the necessary material resources and personnel into combating it. Any epidemic, if
any, will be wide-spread, and so we are happy to report our present plan of decentralization.
My thanks to all members of the Committee and to their respective organizations,
and also to Doctor Amyot, without whose help what little organizing has been done
would have been quite impossible.
As the Committee on Public Health is part of the Committee on Emergent Epidemics, this could be considered a report of both Committees.
G. O. MATTHEWS, Chairman.
There is not a great deal to report on the work of this Conunittee for the past year.
Each month news or notes of any significant matters are sent to the Canadian Medical
Journal, which has been very generous in affording-space, and in publishing any special
note—as, for example, in the matter of the speech made by Major A. E. Jukes before
the Vancouver Medical Assocaition, which was widely circulated in the East, and gave
rise to some adverse comment, as it was misreported.
The News and Notes of the British Columbia Medical Association are published in
the Bulletin of the Vancouver Medical Association, and owing to the admirable system
of news gathering worked out by Dr. M. W. Thomas, they are remarkably full and
complete, covering all areas of the province.   We find that they are eagerly read.
The Editorial Board feels that grteful acknowledgment is due to the Vancouver
Medical Association for the generous manner in which the Bulletin has given full publicity in regard to this Annual meeting; we are glad, too, to have regular space in the
Bulletin for reports of matters of importance and interest to the profession of B.C.
All of which is respectfully submitted.
J. H. MacDERMOT, Chairman.
Your Divisional Advisory Committee has completed its fifth year in office. During
the past year we have met twelve times and have conducted the business of the committee, we hope, in a satisfactory manner. Our meetings have been well attended and
Page Three Hundred special credit should be given to the out-of-town members who have been unfailing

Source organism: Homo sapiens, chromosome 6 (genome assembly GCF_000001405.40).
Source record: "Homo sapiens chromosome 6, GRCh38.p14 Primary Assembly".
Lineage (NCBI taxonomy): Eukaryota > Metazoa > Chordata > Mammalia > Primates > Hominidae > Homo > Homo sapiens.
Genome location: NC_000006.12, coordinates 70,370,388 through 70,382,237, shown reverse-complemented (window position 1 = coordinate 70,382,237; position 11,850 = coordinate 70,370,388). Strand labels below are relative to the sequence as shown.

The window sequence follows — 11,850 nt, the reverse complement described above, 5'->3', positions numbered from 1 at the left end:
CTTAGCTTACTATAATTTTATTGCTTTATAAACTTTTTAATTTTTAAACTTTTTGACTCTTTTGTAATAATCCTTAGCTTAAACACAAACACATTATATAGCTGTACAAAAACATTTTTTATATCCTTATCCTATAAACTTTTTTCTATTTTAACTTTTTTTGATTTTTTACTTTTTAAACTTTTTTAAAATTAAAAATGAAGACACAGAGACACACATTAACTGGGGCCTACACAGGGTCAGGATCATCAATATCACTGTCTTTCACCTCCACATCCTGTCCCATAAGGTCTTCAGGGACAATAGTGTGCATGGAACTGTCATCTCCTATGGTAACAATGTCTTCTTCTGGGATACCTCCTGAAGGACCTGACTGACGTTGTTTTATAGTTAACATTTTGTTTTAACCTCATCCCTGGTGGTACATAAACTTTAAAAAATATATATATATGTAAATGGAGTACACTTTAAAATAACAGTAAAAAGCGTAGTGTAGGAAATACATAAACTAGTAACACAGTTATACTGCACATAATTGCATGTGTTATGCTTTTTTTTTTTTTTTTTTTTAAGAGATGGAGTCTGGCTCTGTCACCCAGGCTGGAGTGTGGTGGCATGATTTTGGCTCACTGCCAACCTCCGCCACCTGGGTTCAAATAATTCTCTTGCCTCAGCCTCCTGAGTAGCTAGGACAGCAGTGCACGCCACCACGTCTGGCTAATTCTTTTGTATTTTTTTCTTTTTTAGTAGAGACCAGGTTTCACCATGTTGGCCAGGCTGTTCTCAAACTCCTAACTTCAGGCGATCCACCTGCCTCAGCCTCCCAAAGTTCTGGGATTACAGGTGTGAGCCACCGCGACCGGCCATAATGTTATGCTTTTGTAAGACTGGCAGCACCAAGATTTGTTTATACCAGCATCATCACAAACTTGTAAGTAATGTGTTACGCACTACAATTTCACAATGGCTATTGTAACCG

in their attendance and invaluable in their contributions. I believe that our president,
Dr. Cousland, has been in attendance at every meeting. The medical heads of the Armed
Forces are of the greatest assistance at our meetings.
Our relationship with the National Selective Service continues to be most satisfactory. Colonel Simpson, the personal representative of the G. O. C, Pacific Command,
sits Qn the N. S. S. board and also on our committee. All N. S. S. matters pertaining
to medical men are brought to our committee by this liaison officer. The decision of
the D. A. C. has been accepted by the N. S. S. in every case without exception.
The committee was represented at a meeting of the D. A. C. in Ottawa in February.
There legislation was enacted whereby medical men in uniform could be placed in areas
badly in need of civilian medical services. The scheme enacted did not meet with the
approval of this D. A. C, although the Province of British Columbia has approved of
the arrangement in principle. Up to date it has not been acted upon in this province.
We believe it fair to say that with very few exceptions the civilian population of this
province enjoys fairly complete coverage.
The Library is receiving considerable literature dealing with Post-War Planning:
e.g., the Report of a Conference held in Toronto at the 73rd Annual General Meeting
of the Canadian Manufacturers' Association.
The greatest attention is directed, of course, to trade, markets, production, etc., but
it is encouraging, too, to note that research is a prominent item in the recommendations
made.. Reserach, adequate laboratories, utilization of men specially fitted for research
work, are advocated. We feel that it is impossible to exaggerate the importance of
research, and are glad to note these items.
The American College of Surgeons has cancelled its Annual Clinical Congress, to help
the authorities in their efforts to keep down traffic, and relieve the strain on transportation systems. A very interesting releave on this subject, with comments by the
Surgeon-General of the U. S. Army, R. H. Clare, Asst. Director, Passenger Section, Div.
of Traffic Movt., O.P.A., and others, is in the Library.
A release from the National Foundation for Infantile Paralysis, Inc., states that in
the first 31 weeks of 1944, the U.S.A. has had more cases of infantile paralysis reported
than at any comparable time in 28 years. 3,992 cases are reported, with increases in